This past weekend I read an outstanding essay in The New York Times “Book Review” section by Brian Morton, the director of the writing program at Sarah Lawrence College. In it, he describes an encounter with a college student who had been reading The House of Mirth. Upon seeing a description in which one of Edith Wharton’s characters describes another in an anti-Semitic way, the student threw the book in the garbage. Morton reflects on the fact that restricting material because of youthful idealism can limit the breadth of learning that our students experience from literature.
Last July, in “The Case for Classics,” I expressed my belief that classics, even those that contained controversial ideas, should continue to be included in high school curriculums. After reading Morton’s essay, I realize that not only are some schools preventing students from being exposed to the wide array of attitudes and behaviors of the past, but the students are often purposefully cutting themselves off from books that may challenge their idealistic beliefs.
As a high school librarian, I spend time each day recommending books to students, teachers, administrators, and sometimes parents in the community. Part of my job is to assess people’s reading preferences and to connect them with literature that will resonate. When I do collection development, I read reviews, analyze the content of books, and make decisions based on our high school population and its distinct needs. But there are times when even I hesitate before ordering a book.
The current psychological environment in our world is volatile, with people’s emotions often clouding their ability to think critically and intelligently about important issues. One of the main benefits of reading is that it expands people’s views, allowing them to empathize with those who are different from them. The beauty of good literature is that it has the power to infiltrate the recesses of our minds, dig out beliefs we may not even know are there, and shake them up until we are able to see them in a completely different way. Because of the divisiveness that permeates our society, librarians and teachers are, understandably, afraid to stir things up or upset others, lest their ideas escalate into contentious debates. But as the dispensers of information, it is our job to supply our evolving students with everything they need to make their own choices in the future, and this should include giving them books that promote viewpoints with which they strongly disagree. Paramount to exercising their intellectual muscles is providing them with books whose ideas may not align with their own.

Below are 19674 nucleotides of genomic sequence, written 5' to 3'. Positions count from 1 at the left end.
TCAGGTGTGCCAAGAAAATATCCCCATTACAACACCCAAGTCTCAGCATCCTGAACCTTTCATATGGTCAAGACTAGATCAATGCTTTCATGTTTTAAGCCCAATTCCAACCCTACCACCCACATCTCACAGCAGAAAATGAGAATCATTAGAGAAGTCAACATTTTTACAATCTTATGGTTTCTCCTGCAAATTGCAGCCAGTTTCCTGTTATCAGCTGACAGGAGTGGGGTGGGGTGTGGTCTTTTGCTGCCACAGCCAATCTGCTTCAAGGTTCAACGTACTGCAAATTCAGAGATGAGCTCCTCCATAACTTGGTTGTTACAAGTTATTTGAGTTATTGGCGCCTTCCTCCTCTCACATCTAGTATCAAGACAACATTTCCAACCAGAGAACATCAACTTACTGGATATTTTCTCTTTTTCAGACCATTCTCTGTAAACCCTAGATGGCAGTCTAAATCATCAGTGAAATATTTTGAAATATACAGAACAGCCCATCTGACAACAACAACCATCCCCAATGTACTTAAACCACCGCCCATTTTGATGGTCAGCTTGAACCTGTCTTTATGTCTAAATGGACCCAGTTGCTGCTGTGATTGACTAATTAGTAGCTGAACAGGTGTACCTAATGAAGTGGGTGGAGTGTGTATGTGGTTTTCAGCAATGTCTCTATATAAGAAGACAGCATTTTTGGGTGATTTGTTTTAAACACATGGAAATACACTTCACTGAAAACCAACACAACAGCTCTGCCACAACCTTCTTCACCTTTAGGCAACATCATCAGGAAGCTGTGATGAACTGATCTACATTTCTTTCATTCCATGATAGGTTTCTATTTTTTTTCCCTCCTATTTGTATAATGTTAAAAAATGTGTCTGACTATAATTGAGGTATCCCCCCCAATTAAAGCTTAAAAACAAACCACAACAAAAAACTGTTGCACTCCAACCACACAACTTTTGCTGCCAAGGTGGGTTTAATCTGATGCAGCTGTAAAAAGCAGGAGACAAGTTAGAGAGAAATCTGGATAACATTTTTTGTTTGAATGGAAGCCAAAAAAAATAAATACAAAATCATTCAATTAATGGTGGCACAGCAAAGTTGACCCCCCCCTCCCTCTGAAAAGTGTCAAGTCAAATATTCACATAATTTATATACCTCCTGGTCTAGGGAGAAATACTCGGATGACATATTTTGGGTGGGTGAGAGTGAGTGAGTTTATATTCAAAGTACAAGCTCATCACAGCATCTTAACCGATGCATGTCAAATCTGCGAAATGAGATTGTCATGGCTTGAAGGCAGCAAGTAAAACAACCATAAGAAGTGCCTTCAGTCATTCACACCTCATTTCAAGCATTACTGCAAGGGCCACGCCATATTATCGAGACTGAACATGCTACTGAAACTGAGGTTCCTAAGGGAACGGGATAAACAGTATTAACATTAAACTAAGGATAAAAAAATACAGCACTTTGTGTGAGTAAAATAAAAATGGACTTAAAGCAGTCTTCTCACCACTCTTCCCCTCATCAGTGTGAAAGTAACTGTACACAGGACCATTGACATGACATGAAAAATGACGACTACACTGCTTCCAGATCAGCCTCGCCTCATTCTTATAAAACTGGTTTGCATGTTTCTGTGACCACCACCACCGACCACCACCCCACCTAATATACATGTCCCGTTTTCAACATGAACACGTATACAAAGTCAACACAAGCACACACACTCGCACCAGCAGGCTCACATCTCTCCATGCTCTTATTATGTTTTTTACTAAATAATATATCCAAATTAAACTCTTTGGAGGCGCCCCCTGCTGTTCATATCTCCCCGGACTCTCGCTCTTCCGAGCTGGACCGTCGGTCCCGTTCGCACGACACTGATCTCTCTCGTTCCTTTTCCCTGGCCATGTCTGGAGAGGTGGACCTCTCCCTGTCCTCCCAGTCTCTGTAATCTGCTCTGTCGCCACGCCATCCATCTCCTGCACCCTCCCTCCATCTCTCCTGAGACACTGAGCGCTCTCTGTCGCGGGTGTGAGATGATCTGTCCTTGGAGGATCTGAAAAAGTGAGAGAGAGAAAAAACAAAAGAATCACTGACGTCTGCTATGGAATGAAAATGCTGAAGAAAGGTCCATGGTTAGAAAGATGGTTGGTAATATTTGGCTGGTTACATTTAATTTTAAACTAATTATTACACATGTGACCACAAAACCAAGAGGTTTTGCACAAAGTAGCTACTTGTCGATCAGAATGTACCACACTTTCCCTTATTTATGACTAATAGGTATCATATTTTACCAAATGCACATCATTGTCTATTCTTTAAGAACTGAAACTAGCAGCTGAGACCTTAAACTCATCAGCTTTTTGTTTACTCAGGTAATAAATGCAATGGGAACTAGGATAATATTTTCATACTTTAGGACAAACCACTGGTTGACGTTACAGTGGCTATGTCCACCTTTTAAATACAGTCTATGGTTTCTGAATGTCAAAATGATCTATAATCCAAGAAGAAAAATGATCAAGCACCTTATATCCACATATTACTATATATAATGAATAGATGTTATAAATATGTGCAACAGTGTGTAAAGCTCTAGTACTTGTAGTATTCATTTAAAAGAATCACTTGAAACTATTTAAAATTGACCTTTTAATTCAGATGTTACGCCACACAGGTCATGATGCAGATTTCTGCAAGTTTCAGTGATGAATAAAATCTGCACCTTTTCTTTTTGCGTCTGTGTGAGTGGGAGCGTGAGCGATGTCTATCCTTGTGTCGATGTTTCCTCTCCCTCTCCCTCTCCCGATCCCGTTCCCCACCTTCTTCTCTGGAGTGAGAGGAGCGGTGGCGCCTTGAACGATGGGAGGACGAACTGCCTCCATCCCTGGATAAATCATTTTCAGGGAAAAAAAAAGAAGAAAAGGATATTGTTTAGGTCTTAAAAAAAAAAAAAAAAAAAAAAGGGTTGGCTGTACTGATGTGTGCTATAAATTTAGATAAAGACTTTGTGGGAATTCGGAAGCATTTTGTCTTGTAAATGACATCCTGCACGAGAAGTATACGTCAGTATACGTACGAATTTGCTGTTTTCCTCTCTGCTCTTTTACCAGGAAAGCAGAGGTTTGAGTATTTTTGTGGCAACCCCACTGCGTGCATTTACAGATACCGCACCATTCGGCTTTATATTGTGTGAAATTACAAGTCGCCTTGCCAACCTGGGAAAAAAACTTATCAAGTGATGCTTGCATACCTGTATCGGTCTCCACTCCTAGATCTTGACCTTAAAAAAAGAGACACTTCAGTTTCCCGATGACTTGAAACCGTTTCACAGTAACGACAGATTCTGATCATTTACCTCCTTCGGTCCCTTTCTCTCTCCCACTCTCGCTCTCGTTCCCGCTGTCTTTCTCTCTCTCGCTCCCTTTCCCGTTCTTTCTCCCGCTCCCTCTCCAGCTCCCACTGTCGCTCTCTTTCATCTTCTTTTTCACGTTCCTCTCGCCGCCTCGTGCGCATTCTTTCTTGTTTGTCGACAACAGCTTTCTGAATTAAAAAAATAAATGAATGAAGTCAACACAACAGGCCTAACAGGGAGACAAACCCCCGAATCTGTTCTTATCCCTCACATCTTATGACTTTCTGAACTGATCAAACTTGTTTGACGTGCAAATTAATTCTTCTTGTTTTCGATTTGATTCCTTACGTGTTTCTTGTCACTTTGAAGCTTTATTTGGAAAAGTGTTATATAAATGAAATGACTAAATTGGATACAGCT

It’s easy to defend our personal values when discussing literature, but harder to justify making choices that may endanger our reputations, or more problematically, our jobs. As much as we are taught in library school to value freedom of speech and to fight against censorship, our better judgment will often prevent us from ordering an incendiary book. For example, if I see a title that enthusiastically supports white supremacist or other blatantly racist ideas I am not likely to add it to my collection. But when I recently thought about ordering Becoming, Michelle Obama’s new memoir, my decision was not as easy. Knowing that politics is such a touchy subject, I wondered if it would be questionable to have this book in our library, despite the fact that its content steers clear of politics for the most part. Ultimately I followed my gut and ordered it.
Which leads me back to Morton’s idea that encouraging students to put themselves into characters’ and authors’ shoes, whether from hundreds of years ago or in modern times, will help them see opinions within a specific context. Writers come to books with their own personal baggage, which influences their work. If we can help students understand this, we can begin to instill a deeper sense of inquiry in them. Eventually, they will see that when they read, the questions they form, especially about the words and actions that go against their own ideals, will lead to the growth that is so important to becoming well-read, informed citizens and readers.
Author: Karin Greenberg
Karin Greenberg is one of the library media specialists at Manhasset High School in Manhasset, New York. She is a former English teacher and writes book reviews for School Library Journal and Woodbury Magazine. She co-hosts Bookscreenz Podcast with her daughter, Annabelle. In addition to reading, she enjoys animals, walking, hiking, the beach, and spending time with her husband, three children, and dog.